The proposal for "Ratcheting Labor Standards" (RLS) is a sophisticated
elaboration of trends in corporate codes of conduct and private monitoring
of workplaces that have developed over the past decade. It would certainly
strengthen such monitoring, which has played a problematic but important
role in the development of a global movement against sweatshops, and
could improve some working conditions.
But ultimately the proposal steers that movement in the wrong direction.
It builds on current conditions, which reflect the weakness in this
era of globalization of the historic forces for improving workers' conditions—labor
unions and state regulation. There is an important role for consumer
pressure, pressure from nongovernmental organizations, and even independent
monitoring, but it should be to strengthen unions and governmental regulation,
not replace them with what ultimately would be a relatively weak, inadequate,
and privatized regulatory system.
Fung, O'Rourke, and Sabel argue that a new system of regulation is
needed because of problems with uniform standards (which they automatically
but unjustifiably link to protectionism) and because the nature of production
has changed, with decentralized global chains of production extending
into the informal sector. But some uniform standards are legitimate,
whatever the level of development. Certainly core International Labor
Organization (ILO) standards of the right to organize and prohibition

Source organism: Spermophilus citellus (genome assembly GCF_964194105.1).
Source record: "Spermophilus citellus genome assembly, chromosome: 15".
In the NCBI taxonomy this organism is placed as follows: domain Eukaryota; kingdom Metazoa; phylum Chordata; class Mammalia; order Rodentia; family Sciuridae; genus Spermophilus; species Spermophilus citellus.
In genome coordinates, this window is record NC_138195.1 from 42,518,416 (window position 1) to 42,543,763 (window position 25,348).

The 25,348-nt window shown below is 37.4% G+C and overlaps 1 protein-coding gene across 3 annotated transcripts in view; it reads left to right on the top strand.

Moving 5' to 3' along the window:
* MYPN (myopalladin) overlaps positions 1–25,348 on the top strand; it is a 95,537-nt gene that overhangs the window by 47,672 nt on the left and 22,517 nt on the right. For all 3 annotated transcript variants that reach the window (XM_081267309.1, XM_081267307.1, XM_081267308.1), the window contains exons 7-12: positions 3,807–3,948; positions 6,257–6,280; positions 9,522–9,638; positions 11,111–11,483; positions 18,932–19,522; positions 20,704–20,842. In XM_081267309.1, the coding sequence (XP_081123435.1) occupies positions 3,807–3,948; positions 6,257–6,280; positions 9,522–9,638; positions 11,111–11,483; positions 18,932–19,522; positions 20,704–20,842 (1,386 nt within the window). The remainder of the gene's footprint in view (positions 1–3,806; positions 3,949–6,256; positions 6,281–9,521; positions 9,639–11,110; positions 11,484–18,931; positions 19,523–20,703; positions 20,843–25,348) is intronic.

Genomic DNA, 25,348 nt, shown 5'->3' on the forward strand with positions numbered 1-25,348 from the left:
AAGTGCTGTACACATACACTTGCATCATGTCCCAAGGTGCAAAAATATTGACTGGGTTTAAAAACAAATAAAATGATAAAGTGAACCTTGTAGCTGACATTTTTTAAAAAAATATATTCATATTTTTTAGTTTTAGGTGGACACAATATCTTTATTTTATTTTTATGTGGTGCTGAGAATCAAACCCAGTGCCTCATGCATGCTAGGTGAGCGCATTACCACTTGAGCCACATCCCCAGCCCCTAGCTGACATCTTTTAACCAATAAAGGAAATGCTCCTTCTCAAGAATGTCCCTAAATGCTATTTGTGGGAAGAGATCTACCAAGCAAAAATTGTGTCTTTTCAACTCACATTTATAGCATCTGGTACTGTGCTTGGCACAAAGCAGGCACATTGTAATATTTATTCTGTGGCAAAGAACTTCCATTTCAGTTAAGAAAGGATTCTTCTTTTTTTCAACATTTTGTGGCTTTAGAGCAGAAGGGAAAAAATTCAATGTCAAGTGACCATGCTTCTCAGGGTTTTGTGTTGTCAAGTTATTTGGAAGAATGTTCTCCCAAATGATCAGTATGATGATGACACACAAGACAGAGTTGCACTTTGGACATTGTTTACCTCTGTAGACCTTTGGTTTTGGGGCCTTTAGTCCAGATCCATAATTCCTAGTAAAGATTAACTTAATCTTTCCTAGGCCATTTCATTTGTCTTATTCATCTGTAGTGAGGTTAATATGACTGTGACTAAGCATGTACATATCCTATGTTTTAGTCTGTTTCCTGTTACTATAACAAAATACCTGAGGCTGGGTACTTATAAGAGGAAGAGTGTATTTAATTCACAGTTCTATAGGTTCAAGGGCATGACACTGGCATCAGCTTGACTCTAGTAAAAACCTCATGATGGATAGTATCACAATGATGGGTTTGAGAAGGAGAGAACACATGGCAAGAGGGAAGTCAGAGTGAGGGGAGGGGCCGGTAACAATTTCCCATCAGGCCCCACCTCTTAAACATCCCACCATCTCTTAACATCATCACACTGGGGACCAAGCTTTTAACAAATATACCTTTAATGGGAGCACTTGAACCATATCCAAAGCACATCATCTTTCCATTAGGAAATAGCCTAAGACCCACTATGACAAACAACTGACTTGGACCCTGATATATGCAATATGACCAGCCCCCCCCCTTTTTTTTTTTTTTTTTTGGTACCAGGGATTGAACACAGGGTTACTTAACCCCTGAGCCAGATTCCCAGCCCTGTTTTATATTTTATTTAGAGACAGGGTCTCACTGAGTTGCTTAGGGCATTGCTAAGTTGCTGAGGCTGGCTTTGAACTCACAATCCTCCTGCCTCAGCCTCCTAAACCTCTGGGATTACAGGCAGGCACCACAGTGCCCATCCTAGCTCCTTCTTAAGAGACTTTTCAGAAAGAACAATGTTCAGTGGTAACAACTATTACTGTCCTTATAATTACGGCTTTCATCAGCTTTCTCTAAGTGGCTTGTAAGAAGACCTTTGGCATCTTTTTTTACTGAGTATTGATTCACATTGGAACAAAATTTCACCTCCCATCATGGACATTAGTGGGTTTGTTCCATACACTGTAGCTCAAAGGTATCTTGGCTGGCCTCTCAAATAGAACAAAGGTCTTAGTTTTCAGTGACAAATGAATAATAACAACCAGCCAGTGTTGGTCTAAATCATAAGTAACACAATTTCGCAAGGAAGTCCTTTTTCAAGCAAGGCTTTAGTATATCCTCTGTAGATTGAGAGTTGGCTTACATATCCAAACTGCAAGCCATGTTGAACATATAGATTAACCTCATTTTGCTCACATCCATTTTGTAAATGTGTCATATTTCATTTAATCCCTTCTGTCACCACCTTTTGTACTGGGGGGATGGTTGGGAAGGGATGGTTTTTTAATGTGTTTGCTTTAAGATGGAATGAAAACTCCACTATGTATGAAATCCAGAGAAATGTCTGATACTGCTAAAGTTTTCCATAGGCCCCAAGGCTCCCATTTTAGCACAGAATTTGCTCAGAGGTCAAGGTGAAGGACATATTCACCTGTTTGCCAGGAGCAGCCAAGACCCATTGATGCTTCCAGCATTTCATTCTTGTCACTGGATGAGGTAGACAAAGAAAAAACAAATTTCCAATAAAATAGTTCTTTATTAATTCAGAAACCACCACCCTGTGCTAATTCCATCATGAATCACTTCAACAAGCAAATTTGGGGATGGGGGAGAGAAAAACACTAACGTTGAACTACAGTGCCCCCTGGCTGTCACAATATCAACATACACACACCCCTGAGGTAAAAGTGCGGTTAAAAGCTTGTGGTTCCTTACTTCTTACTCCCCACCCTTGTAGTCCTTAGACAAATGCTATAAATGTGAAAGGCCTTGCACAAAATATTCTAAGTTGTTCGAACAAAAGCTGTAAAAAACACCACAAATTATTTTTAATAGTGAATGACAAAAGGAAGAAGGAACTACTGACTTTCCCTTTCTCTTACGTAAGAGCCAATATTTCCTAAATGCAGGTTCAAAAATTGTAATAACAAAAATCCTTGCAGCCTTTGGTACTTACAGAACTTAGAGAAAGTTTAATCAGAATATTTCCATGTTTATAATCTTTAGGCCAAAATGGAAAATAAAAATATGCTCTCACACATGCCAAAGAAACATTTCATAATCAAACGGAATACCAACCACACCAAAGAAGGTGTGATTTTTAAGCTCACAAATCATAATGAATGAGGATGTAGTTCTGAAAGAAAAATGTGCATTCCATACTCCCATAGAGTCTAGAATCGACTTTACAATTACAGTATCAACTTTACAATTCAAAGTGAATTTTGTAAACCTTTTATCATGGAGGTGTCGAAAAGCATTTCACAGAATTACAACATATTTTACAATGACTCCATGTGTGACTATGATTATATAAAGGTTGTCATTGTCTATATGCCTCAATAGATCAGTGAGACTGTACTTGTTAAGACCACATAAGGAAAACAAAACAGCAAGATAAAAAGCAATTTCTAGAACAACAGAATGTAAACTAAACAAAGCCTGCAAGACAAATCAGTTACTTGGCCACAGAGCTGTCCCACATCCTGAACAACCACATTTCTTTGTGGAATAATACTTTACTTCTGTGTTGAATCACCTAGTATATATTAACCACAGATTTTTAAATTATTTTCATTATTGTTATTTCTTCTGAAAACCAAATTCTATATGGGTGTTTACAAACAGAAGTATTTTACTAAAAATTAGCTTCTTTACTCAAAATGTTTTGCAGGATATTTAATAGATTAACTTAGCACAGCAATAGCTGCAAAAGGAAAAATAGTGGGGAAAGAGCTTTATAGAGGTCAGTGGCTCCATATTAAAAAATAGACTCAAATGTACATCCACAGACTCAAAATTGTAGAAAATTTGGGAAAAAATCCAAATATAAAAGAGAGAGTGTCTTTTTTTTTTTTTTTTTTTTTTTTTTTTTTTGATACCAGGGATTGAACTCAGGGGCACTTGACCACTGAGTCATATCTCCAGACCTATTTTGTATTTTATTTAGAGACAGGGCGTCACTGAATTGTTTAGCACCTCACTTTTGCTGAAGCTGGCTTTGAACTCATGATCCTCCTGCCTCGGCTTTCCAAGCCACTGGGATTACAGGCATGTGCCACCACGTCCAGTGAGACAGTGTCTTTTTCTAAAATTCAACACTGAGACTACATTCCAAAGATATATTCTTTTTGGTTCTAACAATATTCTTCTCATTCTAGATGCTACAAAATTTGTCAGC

of child or forced labor or racial discrimination are relatively uniform
and not protectionist—despite gripes from some politicians in
developing countries. Does prohibition of exposure to toxic workplace
chemicals have to await a higher level of economic development?
Wages should in some way reflect the development of a country, but
a requirement that countries enforce reasonable minimum or living wage
standards based on their development would not be protectionist. In
any case, the companies in question are not struggling efforts run by
entrepreneurs in poor countries hoping to break into a world market.
These are operations run by major multinationals, like Nike, based in
countries with a very high standard of development that are taking advantage
of desperate workers in poor countries. If, as they claim, they are
raising living standards in those countries, they can be held to higher
standards than domestic industries in those countries. They can afford
to pay for higher standards and so can their customers.
Who sets the standards? The authors suggest that firms "would be required
to adopt a code of conduct"—but what code? And who would do the
requiring? Individual governments could both require and set such standards—like
adherence to core labor rights—as the basis for imports, but that
would run up against World Trade Organization prohibitions on regulating
production methods. The alternative is to make basic labor standards
integral to international law and institutions governing trade and to
strengthen institutions, such as the ILO. Even the Organization for
Economic Cooperation Development (OECD) could develop mandatory codes
of conduct for multinationals based in OECD countries.
Although production and ownership of factories has become decentralized,
ultimate control over the global chain of production has become ever
more centralized. Consumers and governments may not know where every
part of every product they buy was made, but people who control corporations